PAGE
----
Vitamin D, also known as the ‘sunshine vitamin’, is a hot topic at the moment and has been hitting the headlines due to speculation that it is linked with COVID-19. Whilst there is no definite evidence that shows vitamin D can prevent or cure COVID-19, making sure you get enough vitamin D is still very important, especially at this time of year.
Vitamin D plays an important role in helping our body to absorb calcium. It contributes to the development and maintenance of normal healthy bones, teeth and muscle, in addition to ensuring normal immune functions. It helps to prevent rickets in children and osteomalacia in adults (characterised by bone pain and muscle weakness), as well as reducing the likelihood of falls. Within the UK, 19% of children aged 4 to 10 years, 37% aged 11 to 18 years and 29% of adults have low vitamin D levels which would suggest risk of deficiency. Small cases of rickets are still evident across the UK which is considered unacceptable as it is easily preventable. We reach our peak bone mass during our 20’s, meaning we make deposits of important bone tissue up until that stage. Therefore, it is essential that children and teenagers get enough vitamin D to help calcium in establishing their maximum bone skeleton.
Humans are able to create vitamin D when our skin is exposed to UVB rays from direct sunlight. This is our body’s main and preferred source of vitamin D. However, where we live, age, skin tone, sunscreen use, air pollution and indoor lifestyles can all affect how much vitamin D we are able to create from sun exposure. A simple way to measure whether or not the sun is strong enough to produce vitamin D is by looking at your shadow. If your shadow is shorter than your height, then your body can make vitamin D from that sunlight.
Vitamin D can also be found in foods such as oily fish (salmon, sardines, trout, pilchards, herring and mackerel), egg yolk, liver, meat, mushrooms and some fortified products such as breakfast cereals, yoghurts and spreads. However, it can be difficult to achieve the recommended intake of 10 micrograms from diet alone as there are not a lot of sources. Usually food companies will advertise if they have added vitamin D to their product. Check the nutrition information on the label at the back of the packaging if you're not sure.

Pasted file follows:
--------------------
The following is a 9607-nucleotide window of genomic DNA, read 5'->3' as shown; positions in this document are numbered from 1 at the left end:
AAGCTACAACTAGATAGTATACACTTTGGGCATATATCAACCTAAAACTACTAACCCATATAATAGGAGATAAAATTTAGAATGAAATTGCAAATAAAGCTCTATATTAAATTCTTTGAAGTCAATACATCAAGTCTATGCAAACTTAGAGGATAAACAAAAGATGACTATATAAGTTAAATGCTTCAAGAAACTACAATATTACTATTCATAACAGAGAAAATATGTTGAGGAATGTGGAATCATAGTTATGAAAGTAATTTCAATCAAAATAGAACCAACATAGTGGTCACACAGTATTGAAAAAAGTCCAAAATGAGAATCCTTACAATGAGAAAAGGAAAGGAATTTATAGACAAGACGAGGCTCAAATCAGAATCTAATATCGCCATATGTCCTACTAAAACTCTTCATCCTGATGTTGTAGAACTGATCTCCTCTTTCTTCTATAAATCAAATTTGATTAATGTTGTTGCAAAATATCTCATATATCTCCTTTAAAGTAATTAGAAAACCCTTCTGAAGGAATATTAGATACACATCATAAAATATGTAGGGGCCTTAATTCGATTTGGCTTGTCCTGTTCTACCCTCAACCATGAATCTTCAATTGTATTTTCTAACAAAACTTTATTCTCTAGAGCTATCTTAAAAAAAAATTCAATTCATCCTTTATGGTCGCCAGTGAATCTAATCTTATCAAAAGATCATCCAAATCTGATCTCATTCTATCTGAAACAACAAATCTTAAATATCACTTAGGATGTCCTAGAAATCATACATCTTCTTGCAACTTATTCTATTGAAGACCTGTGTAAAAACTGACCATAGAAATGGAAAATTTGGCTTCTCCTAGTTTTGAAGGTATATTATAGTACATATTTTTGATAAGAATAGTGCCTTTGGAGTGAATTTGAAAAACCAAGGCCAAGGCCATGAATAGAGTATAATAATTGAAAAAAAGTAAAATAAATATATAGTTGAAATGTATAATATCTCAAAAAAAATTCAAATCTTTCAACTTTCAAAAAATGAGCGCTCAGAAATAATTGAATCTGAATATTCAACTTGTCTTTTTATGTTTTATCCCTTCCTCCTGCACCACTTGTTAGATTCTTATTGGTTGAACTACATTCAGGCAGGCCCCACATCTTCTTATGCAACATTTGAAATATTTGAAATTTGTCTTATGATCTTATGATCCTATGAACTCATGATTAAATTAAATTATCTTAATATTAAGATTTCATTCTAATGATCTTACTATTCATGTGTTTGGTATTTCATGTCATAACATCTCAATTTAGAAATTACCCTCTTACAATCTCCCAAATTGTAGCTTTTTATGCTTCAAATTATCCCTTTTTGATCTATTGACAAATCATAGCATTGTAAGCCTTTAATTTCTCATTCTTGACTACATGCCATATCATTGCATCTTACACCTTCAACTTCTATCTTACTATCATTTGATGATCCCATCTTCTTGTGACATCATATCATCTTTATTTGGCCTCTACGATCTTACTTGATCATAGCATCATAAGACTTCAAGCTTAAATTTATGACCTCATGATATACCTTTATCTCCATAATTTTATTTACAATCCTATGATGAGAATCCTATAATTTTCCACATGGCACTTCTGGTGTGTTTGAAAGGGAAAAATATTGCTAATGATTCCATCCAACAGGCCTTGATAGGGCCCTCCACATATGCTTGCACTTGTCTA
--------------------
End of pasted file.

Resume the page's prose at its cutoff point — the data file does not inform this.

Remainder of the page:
Whilst supplements are not generally needed as a well-balanced, varied diet is likely to ensure you reach nutritional recommendations, vitamin D is the exception. Unfortunately, within Northern Ireland, the sunlight isn't strong enough from the end of September until late March and therefore the NHS recommends that everyone aged one and older should consider taking a daily 10 microgram vitamin D supplement during winter months. This may be shown as 10µg, 10mcg or 400IU on the label. Capsules, gummies, drops or spray supplements all work the same so do not be worrying about spending a fortune. There are two main forms of vitamin D; vitamin D3 and vitamin D2. Studies have shown that vitamin D3 is more effective and generally this is the form within supplements. However, if you follow a vegan diet, be careful when choosing a supplement as vitamin D3 is often made from animal sources, whereas vitamin D2 is suitable for vegans. The advice for babies varies depending on whether they are breastfed or are given infant formula. Breastfed babies should have a daily vitamin D supplement containing 8.5-10 micrograms from birth. If formula-fed babies are having more than 500mls then they do not require a supplement as infant formulas are fortified with vitamin D. Taking a vitamin D supplement is particularly important this year as, due to lockdown restrictions, the majority of us spent the summer months indoors which is the period when we would usually make most of our vitamin D from the sunlight. Whilst you may be tempted to take a megadose supplement, be careful not to fall prey to scaremongering as vitamin D is fat-soluble. This means our body can store it and we do not flush it out in our urine; therefore, it is possible to take excessive amounts.
Please note that the guidance within this article are general recommendations and should not replace medical advice. Always consult a healthcare professional if you have particular concerns about your vitamin D status.
Written by guest PhD student Holly Neil for Nutrition4kids